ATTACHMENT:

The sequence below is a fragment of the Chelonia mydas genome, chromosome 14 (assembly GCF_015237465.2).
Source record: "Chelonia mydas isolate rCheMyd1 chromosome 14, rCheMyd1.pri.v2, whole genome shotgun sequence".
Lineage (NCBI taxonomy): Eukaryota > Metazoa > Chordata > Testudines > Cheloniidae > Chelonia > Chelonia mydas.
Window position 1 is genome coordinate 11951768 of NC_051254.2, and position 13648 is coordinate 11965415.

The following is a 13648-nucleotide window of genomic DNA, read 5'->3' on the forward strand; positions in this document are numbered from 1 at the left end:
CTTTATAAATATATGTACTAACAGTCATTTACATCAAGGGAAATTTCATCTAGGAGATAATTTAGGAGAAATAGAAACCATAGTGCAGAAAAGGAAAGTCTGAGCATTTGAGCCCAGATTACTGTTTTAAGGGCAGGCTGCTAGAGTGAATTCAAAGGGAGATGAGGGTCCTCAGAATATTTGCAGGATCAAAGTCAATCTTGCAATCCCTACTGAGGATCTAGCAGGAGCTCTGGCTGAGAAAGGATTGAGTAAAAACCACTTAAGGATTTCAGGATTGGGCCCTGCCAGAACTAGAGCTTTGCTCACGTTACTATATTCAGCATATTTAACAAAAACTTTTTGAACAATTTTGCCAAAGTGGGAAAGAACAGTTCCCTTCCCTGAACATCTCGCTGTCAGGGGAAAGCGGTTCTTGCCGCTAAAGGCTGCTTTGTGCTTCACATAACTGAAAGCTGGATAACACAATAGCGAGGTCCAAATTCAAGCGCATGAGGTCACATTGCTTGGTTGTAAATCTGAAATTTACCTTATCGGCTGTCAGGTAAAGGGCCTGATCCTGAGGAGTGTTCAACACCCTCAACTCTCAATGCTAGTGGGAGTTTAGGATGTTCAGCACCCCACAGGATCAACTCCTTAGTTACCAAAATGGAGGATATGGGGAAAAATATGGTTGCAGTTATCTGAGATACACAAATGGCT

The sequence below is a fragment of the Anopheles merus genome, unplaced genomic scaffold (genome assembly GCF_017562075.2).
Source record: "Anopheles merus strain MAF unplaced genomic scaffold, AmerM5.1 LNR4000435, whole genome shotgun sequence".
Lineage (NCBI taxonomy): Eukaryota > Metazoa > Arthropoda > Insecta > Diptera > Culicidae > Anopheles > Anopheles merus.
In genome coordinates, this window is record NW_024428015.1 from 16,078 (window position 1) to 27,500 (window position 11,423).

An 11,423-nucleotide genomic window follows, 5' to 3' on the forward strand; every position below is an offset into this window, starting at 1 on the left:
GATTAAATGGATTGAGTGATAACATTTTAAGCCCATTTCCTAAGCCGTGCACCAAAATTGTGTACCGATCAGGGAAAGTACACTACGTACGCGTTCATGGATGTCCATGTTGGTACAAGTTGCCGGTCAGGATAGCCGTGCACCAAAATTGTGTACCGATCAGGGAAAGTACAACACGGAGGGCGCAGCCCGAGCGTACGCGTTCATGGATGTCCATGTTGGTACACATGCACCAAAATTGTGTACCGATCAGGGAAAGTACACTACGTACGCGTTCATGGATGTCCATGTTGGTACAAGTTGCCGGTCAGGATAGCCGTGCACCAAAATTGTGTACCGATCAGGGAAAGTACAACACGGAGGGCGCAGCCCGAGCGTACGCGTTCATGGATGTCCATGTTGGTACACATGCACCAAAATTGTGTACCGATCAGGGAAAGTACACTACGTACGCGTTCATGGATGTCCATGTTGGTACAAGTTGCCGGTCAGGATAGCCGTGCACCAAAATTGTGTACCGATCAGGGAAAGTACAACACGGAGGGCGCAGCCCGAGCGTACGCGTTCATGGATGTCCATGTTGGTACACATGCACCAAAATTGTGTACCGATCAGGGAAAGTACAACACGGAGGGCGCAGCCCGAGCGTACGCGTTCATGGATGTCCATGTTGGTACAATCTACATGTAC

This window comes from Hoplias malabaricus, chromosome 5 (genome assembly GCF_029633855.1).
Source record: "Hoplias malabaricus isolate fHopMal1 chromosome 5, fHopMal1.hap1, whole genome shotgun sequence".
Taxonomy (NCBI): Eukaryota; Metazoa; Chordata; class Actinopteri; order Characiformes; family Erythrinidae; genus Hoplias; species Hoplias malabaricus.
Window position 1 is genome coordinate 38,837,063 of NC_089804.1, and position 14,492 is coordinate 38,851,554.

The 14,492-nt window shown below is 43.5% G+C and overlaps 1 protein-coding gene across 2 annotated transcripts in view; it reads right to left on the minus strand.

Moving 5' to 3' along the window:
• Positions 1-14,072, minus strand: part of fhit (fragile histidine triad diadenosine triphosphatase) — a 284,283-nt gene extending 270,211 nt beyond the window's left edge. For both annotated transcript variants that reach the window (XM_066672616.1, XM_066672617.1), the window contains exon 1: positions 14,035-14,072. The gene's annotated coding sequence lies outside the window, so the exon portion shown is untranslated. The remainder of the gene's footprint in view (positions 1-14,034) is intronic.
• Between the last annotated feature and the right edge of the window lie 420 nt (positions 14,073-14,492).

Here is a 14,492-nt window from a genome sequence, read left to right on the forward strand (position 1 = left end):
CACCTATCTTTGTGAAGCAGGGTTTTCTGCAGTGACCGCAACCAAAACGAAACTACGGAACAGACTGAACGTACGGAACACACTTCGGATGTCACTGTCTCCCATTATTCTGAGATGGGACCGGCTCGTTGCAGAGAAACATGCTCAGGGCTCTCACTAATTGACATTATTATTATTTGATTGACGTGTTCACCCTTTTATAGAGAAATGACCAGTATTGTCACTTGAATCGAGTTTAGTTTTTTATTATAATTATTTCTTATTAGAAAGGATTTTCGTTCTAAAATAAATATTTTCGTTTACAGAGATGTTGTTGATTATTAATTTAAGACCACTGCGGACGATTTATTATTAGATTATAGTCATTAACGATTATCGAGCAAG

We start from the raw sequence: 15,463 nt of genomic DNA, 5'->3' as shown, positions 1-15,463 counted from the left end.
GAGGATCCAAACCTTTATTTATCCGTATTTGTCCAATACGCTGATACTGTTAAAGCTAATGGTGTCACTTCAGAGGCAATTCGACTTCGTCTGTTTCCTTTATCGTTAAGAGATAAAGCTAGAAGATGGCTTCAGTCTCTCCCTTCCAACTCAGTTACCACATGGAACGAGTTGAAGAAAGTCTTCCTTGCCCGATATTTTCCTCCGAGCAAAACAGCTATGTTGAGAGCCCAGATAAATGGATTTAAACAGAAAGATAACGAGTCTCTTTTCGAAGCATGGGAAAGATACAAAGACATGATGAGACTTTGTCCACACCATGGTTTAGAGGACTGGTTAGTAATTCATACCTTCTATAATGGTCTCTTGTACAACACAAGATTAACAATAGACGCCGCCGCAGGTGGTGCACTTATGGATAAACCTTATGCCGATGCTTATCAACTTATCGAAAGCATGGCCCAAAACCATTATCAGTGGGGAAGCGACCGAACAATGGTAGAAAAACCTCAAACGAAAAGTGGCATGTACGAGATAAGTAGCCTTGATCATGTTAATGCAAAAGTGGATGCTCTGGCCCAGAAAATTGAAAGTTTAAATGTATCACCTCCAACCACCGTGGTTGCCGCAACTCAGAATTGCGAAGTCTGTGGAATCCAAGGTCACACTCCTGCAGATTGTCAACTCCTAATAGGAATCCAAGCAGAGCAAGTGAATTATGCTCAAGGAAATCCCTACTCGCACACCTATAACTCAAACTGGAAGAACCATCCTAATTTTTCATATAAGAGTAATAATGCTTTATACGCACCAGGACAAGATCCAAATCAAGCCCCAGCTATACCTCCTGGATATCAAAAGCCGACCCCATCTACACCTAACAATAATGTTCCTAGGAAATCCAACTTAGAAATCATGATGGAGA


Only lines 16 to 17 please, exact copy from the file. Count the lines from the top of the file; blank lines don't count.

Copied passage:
Window position 1 is genome coordinate 38,837,063 of NC_089804.1, and position 14,492 is coordinate 38,851,554.

The 14,492-nt window shown below is 43.5% G+C and overlaps 1 protein-coding gene across 2 annotated transcripts in view; it reads right to left on the minus strand.